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Ten minutes set aside for writing every day. That’s all you need.


For me, the best time of the day for new ideas for a new paper, a blog, or an interview with someone with a great deal of experience in evidence-based policy making, is in the morning when I cycle to work. I found few good jalan tikus (alternative roads) here in Jakarta which allow me to ride in not so much traffic and be bale to think. The problem is that I cannot stop on the spot and make a note on a piece of paper or in my mobile phone about the idea I just had.

Sometime I get to the office and the idea is gone. Taken over by the to-do-list or the emails I have not yet replied to.

Sometime the idea sticks. I get to the office tower where the office is. Fold my Brompton. Get upstair. Change. Do the 10 minutes breathing and meditation exercise with my colleagues. All along I think about when I will sit at my desk and start to type to ‘great’ incipit I have tried to remember for an hour or so but then …… I start checking my emails and get a bit lost. Then comes the first meeting of the day. Then, somehow, it is already lunch time. More meetings and a review of a paper that somebody else (but me) has written but we are soon going to publish later, it is time to change and get back on my bicycle to go home.

The ‘great’ idea I had in the morning on my way to the office is now regret for not having written a single line and a promise to myself that the next day I will double the time for writing, which I of course will not be able to do.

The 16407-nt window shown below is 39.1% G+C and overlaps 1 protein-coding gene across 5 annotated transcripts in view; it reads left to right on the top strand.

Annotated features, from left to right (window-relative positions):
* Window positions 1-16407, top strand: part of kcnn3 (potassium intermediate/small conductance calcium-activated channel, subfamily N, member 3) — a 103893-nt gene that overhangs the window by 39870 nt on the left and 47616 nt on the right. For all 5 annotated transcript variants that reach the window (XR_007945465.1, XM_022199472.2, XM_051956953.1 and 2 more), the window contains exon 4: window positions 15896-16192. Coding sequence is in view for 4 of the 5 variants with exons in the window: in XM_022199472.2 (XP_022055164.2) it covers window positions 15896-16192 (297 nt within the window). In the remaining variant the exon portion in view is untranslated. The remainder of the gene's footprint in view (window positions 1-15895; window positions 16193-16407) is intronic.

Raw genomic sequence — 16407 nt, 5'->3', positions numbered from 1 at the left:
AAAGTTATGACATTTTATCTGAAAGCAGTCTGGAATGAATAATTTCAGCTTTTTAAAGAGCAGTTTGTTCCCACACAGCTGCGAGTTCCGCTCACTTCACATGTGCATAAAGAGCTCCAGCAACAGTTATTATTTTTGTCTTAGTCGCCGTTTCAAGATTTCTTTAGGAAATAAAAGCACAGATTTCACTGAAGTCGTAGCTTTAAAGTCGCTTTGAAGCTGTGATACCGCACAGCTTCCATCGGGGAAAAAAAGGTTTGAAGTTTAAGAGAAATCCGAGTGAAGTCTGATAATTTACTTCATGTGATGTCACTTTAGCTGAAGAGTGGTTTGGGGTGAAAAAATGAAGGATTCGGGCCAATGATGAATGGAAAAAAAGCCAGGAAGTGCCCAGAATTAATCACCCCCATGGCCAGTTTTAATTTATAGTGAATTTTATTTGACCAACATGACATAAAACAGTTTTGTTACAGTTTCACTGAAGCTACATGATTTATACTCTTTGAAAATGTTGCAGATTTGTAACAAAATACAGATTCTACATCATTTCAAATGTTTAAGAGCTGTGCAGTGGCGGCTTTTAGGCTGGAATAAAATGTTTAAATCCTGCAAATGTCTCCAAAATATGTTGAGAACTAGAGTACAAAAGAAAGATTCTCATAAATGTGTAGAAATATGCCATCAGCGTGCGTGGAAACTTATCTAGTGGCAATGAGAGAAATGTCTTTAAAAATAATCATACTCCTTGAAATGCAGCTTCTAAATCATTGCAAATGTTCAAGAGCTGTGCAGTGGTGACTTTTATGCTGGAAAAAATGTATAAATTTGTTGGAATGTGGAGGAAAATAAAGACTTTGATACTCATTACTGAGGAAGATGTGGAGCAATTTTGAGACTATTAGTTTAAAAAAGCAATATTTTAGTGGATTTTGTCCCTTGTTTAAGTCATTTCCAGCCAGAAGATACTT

So, how about instead of aiming at one blog per day or one blog per week + working papers, interviews, podcasts, etc. aiming (to start with) at 10 minutes of writing per day and stick to that even when I feel that I could go on and am in the right mood to continue typing? Maybe that is the way as Oliver Burkeman has written in his column in the Guardian Weekly a couple of weeks ago:
http://www.theguardian.com/lifeandstyle/2015/dec/11/column-change-life-very-expensive-secret-good-writing-oliver-burkeman

At 10 minutes of writing per day means that progress will be slow, but also steadier. At the end of the year I may not have written the 25 blogs I unrealistically set as a target. Maybe I will have just five blogs. However they would be the ones I really wanted to write and not the ones I set as a target I will not meet.

Worth giving it a go. This short post was written in about 10 minutes and I feel already better for this weekend. Let’s see how it goes next Monday when the work starts again. That will be the real test.

1 Comment so far

  1. Pingback: It takes only 30 minutes to write a blog. Why am I struggling so much? | Demand4Evidence

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